Home » In the News » MKLM in El Salvador – Rick Dixon

Jean Donovan’s Guitar
This past December, Maryknoll Lay Missioner Debbie Northern (working at our central office in Ossining, NY) asked me to write an article about Jean Donovan – how her life and legacy live on in El Salvador. Since I never personally met Jean before she died, I felt Debbie’s request would be a nice way to get closer to Jean, to search for and discover her spirit, alive, among us.
I learned of Jean in 1984 (four years after her martyrdom on December 2nd, 1980), when I was working on the California-Mexico border with Salvadoran refugees. I lived with five other volunteers in a house we rented from Our Lady of Guadalupe parish in Calexico, CA. The house library contained a movie called Roses in December by Ana Carrigan and Bernard Stone. One evening I pulled it down from the shelf and watched it. I was spellbound. The music from the song Be Not Afraid and images of Jean with her guitar and her incredible story hooked me. My spirit bowed down to that powerful simplicity. I wanted to be a part of it, and I wanted to learn to play the guitar. But it wasn’t until after long mission stints in Mexico, Venezuela, and working with an immigrant community in Brooklyn that the dream of learning to play reached fulfillment, when I arrived in El Salvador in 2011. At that time, I bought three guitars–one for nearly each decade I had procrastinated. I had no excuse now. The idea was to learn to play one and lend the other two out.
El Salvador, of course, is a different situation today than in Jean’s time here (1979-1980), yet her spirit of sharing music is just as relevant now as it was then. One day a gang member suddenly appeared in the community center where I work in La Esperanza. I was alone. “Hey, give me a guitar,” he said. Hair greased back, Marvin was middling tall, muscular, wearing a tank top shirt. His stature filled the only entrance to the community center and his craggy face took on the air of a petrified gargoyle that wasn’t going to budge until he got what he wanted. I handed him a guitar and told him I’d need it back tomorrow, at two, for a catechism class. My pulse raced as he took the guitar and walked out; I thought I’d never see it again.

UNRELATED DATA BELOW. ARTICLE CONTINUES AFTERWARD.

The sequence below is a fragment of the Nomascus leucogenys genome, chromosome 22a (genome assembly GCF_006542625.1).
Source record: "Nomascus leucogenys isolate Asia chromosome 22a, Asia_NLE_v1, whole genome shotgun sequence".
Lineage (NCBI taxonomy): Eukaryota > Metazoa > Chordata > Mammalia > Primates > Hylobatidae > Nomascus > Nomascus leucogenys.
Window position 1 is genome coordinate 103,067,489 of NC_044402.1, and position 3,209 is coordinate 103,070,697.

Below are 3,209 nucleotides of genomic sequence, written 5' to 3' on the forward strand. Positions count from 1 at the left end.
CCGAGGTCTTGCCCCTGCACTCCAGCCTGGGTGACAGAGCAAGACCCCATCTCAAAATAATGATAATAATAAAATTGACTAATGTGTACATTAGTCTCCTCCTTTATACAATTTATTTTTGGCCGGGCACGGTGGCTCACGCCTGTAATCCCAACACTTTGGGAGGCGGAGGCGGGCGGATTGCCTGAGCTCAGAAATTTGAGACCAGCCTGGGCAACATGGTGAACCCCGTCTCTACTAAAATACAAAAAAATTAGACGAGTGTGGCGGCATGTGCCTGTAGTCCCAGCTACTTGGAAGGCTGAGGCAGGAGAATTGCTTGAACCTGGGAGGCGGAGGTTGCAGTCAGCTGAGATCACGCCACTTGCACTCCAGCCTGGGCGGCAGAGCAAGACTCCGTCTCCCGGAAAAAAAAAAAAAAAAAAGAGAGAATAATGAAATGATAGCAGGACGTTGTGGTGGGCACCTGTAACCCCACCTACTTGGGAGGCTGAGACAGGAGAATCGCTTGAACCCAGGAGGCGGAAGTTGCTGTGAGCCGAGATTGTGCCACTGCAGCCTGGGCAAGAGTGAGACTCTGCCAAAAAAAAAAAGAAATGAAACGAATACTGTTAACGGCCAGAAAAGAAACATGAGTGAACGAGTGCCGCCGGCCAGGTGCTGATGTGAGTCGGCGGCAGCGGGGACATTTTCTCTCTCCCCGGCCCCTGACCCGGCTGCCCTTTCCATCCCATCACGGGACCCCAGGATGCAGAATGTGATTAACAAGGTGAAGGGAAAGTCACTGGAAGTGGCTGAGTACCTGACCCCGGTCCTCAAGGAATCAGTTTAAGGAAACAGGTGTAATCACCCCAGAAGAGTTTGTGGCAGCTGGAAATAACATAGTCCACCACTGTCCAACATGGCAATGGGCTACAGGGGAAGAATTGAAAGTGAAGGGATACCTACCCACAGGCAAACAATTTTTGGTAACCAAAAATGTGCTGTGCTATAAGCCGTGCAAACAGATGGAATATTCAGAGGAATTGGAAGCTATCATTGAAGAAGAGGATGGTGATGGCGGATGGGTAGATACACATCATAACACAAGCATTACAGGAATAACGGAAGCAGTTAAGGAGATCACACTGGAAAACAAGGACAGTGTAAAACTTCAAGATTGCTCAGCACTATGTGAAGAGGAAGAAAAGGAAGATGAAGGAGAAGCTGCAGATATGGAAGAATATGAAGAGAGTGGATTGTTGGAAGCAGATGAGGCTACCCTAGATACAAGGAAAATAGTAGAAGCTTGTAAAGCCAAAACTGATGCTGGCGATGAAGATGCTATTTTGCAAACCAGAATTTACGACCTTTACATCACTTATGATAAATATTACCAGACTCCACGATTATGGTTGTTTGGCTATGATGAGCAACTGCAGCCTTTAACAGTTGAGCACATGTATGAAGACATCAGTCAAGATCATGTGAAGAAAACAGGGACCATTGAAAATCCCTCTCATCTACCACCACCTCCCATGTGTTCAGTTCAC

The following day I arrived fifteen or twenty minutes early to get materials ready for my class. Marvin, cradling the guitar in his arms, was already at the front gate. “Gracias por tu confianza,” he said and looked at me with a solid, ruddy stare. He thanked me again for trusting him and put the guitar in my arms. His eyes turned big, like a frog’s sulking in deep water, as if he were tangled in something he couldn’t escape. “Take it again tonight if you want,” I told him. He shook his head, declining, and explained he had only wanted to play mañanitas for his mother that morning. It was her birthday (I knew his mother; she lived in dire poverty and had been bedridden for quite some time). “Take it,” I said. “Keep singing.”
He refused and a few weeks later he was arrested by the soldier-cops (National Police, which was the National Guard during Jean’s time). He ran when he first saw them and was shot and wounded. He remains in prison to this day. “Only if we could have reached him a few years earlier with that guitar,” I’ve often wondered.
I met Alex at a younger age, eleven. He also lives with his mother in desperate poverty and like so many kids in La Esperanza is bored out of his mind, but the day I showed up at his house with a wheelbarrow full of books (from our mobile library) and a guitar on top, he perked up. We practiced a few chords and he asked if he could keep the guitar. “It’s like a book,” I told him. “The only difference is you can keep it for up to six months as long as you’re practicing.” For a year we practiced (he checked it out twice), and now he’s playing a few songs. His favorite is Madre de los Pobres (Mother of the Poor). He has since become a member of the parish choir and often travels to sing at various events in San Salvador like the feast of Nuestra Señora de la Paz. When he returns from these events, you can see a light in his eyes. He is now fourteen and a catechist.
Most kids have no idea what they can get from the guitar, but I’ve found if someone encourages them and tells them to keep working at it, they get better. They get excited about playing and that opens other doors. Jean Donovan’s spirit did that for me, and in turn that spirit inspired Alex, and now he is singing and calling others.
Gracias, Jean.
Together in Mission,